(Video: Manny Vass makes #SonicWaves outside Chatsworth House)
Among the most compelling presentations at the conference were two by young musicians who are making their way in the world. The first was by Emmanuel Vass (in video above), a graduate from the Royal Northern College of Music, Manchester, who is still in his 20s. A pianist, he comes from a mixed race family, and is carving out a successful independent career for himself performing, recording, teaching, writing and presenting about music. And this is informed by extraordinary talent, curiosity, musical discovery, questioning and some new very keenly developed entrepreneurial skills. His latest recording, for instance, is listed as #1 in the UK classical charts. His questioning of the classical status quo I found to be really illuminating. In fact, he has conducted his own surveys sampling the attitudes and perceptions of fellow young musicians. And they are looking with very clear eyes at the problem. Here’s a summary of Emmanuel’s findings: Classical Music is seen as preservationist, formal, for older people, elitist, and not attracting new audiences. The solutions were all contemporary: more technology, more social media, and more active outreach. I sense some latent Entrepreneurs in this mix. Emmanuel also had much to say about the way women artists are marketed and exploited and the overt use of sexual attraction in images. His righteous indignation complemented the analyses made by Christina Scharff.
(Video: Average Jonas “Epic Movie Medley”)
Then there was the young baritone Jonas Navarsete (aka Average Jonas) from the Norwegian Academy whose YouTube channel Average Jonas speaks volumes about self-actualization and the entrepreneurial musician. Astonishingly, Jonas taught himself virtually everything one sees on his very sophisticated channel. When I asked him how he did this (the mixes and edits are really quite sensational and complicated) he said with great humility that he just went on Google and learnt it all on line. Jonas has developed a flourishing career and is leaving the Academy this summer to pursue it with energy. (See one of his videos above)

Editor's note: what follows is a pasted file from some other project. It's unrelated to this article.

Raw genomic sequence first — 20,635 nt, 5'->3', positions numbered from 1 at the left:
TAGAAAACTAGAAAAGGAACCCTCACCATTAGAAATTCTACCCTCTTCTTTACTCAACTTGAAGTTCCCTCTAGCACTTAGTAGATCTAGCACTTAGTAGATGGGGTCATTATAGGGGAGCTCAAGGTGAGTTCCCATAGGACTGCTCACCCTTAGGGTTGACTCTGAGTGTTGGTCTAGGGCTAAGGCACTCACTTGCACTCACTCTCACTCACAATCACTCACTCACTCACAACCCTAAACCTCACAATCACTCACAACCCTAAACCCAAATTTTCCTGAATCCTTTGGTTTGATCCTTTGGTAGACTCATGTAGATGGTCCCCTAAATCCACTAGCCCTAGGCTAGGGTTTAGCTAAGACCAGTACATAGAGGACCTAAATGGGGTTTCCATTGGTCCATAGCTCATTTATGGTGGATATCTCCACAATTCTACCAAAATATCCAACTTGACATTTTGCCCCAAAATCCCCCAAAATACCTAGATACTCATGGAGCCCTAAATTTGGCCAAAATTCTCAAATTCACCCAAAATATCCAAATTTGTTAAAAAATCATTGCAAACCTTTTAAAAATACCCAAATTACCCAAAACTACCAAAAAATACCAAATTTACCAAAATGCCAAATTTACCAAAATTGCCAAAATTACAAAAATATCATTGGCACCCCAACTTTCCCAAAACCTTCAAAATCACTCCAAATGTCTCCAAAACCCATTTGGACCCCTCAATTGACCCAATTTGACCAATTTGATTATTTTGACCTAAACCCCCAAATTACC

A more formal approach to such entrepreneurial skill building was strongly evident in the presentation made by Peter Leutscher, Head of MediaMusic, and Davy De Wit, Head of the Pop Music Academy, from the ArtEZ Institute of the Arts in the Netherlands. It is an Academy devoted to contemporary music as defined by the more established programs at Berklee and the Thornton School at USC that includes in its curriculum film scoring, music production, song writing, technology/production and contemporary performance but also includes classical music. There, entrepreneurship is not taught per se, it is part of every day thinking and the students are expected to have this mindset from the very beginning. From the amazing videos (See video above of Mandrake’s Music “Silhouette” and below, “Snapshots of Eternity” ) they shared you could see that there was absolutely nothing that would give the impression of what Nick Wilson called a “slow burning crisis.” Rather, this was technology in service to an artistry that thrills and delights with its bursting energy and confidence. Students here have a different relationship with their education and they are far more in charge and in control working with teachers as facilitators rather than the protectors of some type of musical Holy Grail.
(Video: “Snapshots of Eternity” by singer-songwriter Johanneke ter Stege and producer and sound designer Tonny, courtesy of ArtEZ Institute of the Arts)
There was a new word being bandied about in Oslo that I thought was helpful to this debate. Curiously it was not Norwegian but German. The word is Musikvermittlung. The word is rich in meaning, resonances and overtones. So much so, in fact, that there is not an equivalent word in English and it has to be translated into a whole sentence. I have even seen a paragraph on this!! But the following is a translation that I like (kindly provided by Fiona Stevens) and which explains its quiet purpose so well:
“The act undertaken by musicians of thinking carefully and scrutinizing what it means to do what we do and how we can communicate this with non-musicians in a group situation in such a way that they feel they belong to what we are doing.”
I realize the translation is a bit clunky, but it speaks to an idea that is quite profound, something that perhaps we as musicians have forgotten. If you analyze it through the prism of Entrepreneurship then you can identify the need, the value and the benefit, from which comes the opportunity. This feels like the germ of an idea for music. It balances Nick’s accommodation of independent artistry and economics with a possible redefinition of the role of musicians that could inform a new way of teaching and learning. I sense that the Oslo conference has inspired lots of discussions. Let the creative collisions continue! They should take us to a good place.